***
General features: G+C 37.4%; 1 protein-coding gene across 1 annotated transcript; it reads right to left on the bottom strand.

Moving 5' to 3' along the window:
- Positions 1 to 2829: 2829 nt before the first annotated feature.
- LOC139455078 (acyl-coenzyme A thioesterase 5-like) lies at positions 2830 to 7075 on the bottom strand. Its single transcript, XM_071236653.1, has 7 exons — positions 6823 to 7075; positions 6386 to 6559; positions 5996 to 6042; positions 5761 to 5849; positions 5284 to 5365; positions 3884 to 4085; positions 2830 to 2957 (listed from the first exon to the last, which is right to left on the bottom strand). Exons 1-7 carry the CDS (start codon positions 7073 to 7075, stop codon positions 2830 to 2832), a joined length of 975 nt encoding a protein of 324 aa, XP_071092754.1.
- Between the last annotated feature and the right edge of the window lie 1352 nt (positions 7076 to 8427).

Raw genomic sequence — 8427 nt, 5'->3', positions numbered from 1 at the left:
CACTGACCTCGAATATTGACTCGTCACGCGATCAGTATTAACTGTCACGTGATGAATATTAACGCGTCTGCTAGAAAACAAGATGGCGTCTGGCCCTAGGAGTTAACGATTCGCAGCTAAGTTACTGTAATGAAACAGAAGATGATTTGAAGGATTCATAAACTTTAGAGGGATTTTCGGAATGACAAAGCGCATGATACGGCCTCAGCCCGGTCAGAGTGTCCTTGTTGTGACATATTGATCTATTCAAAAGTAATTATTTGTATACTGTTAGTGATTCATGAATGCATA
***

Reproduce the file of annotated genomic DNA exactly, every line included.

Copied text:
General features: G+C 37.4%; 1 protein-coding gene across 1 annotated transcript; it reads right to left on the bottom strand.

Moving 5' to 3' along the window:
- Positions 1 to 2829: 2829 nt before the first annotated feature.
- LOC139455078 (acyl-coenzyme A thioesterase 5-like) lies at positions 2830 to 7075 on the bottom strand. Its single transcript, XM_071236653.1, has 7 exons — positions 6823 to 7075; positions 6386 to 6559; positions 5996 to 6042; positions 5761 to 5849; positions 5284 to 5365; positions 3884 to 4085; positions 2830 to 2957 (listed from the first exon to the last, which is right to left on the bottom strand). Exons 1-7 carry the CDS (start codon positions 7073 to 7075, stop codon positions 2830 to 2832), a joined length of 975 nt encoding a protein of 324 aa, XP_071092754.1.
- Between the last annotated feature and the right edge of the window lie 1352 nt (positions 7076 to 8427).

Raw genomic sequence — 8427 nt, 5'->3', positions numbered from 1 at the left:
CACTGACCTCGAATATTGACTCGTCACGCGATCAGTATTAACTGTCACGTGATGAATATTAACGCGTCTGCTAGAAAACAAGATGGCGTCTGGCCCTAGGAGTTAACGATTCGCAGCTAAGTTACTGTAATGAAACAGAAGATGATTTGAAGGATTCATAAACTTTAGAGGGATTTTCGGAATGACAAAGCGCATGATACGGCCTCAGCCCGGTCAGAGTGTCCTTGTTGTGACATATTGATCTATTCAAAAGTAATTATTTGTATACTGTTAGTGATTCATGAATGCATA